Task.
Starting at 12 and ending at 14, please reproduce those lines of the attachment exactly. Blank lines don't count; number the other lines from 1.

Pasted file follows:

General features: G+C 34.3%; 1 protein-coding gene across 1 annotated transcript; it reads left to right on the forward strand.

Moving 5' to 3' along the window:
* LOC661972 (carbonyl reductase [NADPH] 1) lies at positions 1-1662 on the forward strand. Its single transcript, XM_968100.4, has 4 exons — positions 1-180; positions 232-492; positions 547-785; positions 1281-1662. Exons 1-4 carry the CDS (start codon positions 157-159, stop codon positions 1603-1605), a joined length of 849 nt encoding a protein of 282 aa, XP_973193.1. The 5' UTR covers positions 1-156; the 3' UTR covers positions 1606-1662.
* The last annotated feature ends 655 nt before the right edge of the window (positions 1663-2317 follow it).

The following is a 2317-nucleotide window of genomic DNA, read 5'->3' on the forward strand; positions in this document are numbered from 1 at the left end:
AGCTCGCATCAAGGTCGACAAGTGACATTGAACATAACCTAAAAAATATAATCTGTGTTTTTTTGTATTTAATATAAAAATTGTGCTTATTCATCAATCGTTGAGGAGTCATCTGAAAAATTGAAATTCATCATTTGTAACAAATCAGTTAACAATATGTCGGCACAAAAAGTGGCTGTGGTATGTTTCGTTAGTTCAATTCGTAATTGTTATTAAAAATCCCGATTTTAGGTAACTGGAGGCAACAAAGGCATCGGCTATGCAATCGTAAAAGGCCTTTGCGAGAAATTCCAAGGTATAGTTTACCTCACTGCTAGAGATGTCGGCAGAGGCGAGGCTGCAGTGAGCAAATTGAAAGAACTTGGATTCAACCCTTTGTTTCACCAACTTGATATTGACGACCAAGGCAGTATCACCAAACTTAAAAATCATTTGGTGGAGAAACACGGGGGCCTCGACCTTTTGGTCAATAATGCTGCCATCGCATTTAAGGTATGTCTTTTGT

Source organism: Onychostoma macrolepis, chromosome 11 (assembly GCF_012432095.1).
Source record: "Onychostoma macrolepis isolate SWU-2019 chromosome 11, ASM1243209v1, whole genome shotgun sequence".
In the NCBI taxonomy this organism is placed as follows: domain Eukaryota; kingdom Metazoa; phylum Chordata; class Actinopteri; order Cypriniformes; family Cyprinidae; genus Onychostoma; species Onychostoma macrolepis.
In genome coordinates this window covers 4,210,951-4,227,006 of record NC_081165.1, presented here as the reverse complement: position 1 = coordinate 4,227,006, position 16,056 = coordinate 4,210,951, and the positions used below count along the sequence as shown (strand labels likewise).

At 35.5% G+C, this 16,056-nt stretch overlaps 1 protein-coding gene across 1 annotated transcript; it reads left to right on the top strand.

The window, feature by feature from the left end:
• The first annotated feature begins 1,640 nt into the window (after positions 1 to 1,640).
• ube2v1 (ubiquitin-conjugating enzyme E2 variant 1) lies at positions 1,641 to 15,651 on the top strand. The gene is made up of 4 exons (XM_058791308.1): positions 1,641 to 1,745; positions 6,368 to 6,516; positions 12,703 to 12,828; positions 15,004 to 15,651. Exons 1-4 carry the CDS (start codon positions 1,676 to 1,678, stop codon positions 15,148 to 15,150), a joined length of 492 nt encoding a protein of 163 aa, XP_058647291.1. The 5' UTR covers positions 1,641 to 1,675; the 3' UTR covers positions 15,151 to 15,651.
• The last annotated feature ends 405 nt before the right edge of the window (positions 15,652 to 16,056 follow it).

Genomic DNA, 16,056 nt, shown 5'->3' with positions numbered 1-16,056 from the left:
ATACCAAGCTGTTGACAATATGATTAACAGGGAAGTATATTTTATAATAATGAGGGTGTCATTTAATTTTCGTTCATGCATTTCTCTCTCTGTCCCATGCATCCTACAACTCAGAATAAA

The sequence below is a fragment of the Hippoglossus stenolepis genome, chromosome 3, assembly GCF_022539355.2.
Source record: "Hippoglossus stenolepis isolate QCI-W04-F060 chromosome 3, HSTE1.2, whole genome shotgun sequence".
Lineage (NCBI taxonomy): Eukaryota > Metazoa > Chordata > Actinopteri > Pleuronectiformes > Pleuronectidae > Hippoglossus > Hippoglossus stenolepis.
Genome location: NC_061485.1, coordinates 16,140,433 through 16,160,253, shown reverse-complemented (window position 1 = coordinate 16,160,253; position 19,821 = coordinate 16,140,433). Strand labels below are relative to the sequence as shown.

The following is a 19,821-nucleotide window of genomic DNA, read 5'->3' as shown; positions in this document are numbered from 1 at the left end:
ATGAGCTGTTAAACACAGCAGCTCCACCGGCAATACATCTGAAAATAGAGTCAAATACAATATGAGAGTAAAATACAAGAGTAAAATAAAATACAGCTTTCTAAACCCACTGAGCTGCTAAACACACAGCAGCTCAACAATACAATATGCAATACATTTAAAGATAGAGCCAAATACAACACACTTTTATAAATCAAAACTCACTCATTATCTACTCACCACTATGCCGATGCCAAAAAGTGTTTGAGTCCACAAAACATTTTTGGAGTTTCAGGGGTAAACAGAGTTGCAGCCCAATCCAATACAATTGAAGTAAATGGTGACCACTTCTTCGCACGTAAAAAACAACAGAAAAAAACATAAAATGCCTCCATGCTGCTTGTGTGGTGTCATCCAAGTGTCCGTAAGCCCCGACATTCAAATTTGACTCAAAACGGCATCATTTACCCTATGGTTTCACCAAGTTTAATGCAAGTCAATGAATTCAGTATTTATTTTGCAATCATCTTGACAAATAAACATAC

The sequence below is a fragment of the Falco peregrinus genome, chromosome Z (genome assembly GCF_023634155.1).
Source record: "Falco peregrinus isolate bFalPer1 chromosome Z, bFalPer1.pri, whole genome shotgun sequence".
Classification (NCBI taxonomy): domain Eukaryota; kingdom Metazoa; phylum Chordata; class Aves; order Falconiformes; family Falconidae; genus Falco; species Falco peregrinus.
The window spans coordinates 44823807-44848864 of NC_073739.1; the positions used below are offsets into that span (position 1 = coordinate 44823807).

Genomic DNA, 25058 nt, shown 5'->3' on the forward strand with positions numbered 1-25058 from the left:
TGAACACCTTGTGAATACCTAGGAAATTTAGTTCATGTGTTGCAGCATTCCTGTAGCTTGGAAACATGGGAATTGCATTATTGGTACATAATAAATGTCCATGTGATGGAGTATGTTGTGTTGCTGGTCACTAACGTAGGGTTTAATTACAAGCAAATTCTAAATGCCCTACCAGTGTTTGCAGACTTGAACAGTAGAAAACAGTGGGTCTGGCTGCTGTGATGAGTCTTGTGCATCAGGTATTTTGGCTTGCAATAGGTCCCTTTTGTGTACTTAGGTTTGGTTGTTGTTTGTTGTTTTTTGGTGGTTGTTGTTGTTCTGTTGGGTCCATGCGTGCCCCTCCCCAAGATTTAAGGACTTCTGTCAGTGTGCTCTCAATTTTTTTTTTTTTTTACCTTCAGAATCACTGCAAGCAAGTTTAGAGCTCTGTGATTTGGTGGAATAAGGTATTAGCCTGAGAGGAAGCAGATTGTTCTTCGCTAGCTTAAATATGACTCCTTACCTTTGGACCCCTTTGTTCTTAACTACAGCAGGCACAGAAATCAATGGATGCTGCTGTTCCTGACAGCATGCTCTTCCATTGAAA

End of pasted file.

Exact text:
The window, feature by feature from the left end:
• The first annotated feature begins 1,640 nt into the window (after positions 1 to 1,640).
• ube2v1 (ubiquitin-conjugating enzyme E2 variant 1) lies at positions 1,641 to 15,651 on the top strand. The gene is made up of 4 exons (XM_058791308.1): positions 1,641 to 1,745; positions 6,368 to 6,516; positions 12,703 to 12,828; positions 15,004 to 15,651. Exons 1-4 carry the CDS (start codon positions 1,676 to 1,678, stop codon positions 15,148 to 15,150), a joined length of 492 nt encoding a protein of 163 aa, XP_058647291.1. The 5' UTR covers positions 1,641 to 1,675; the 3' UTR covers positions 15,151 to 15,651.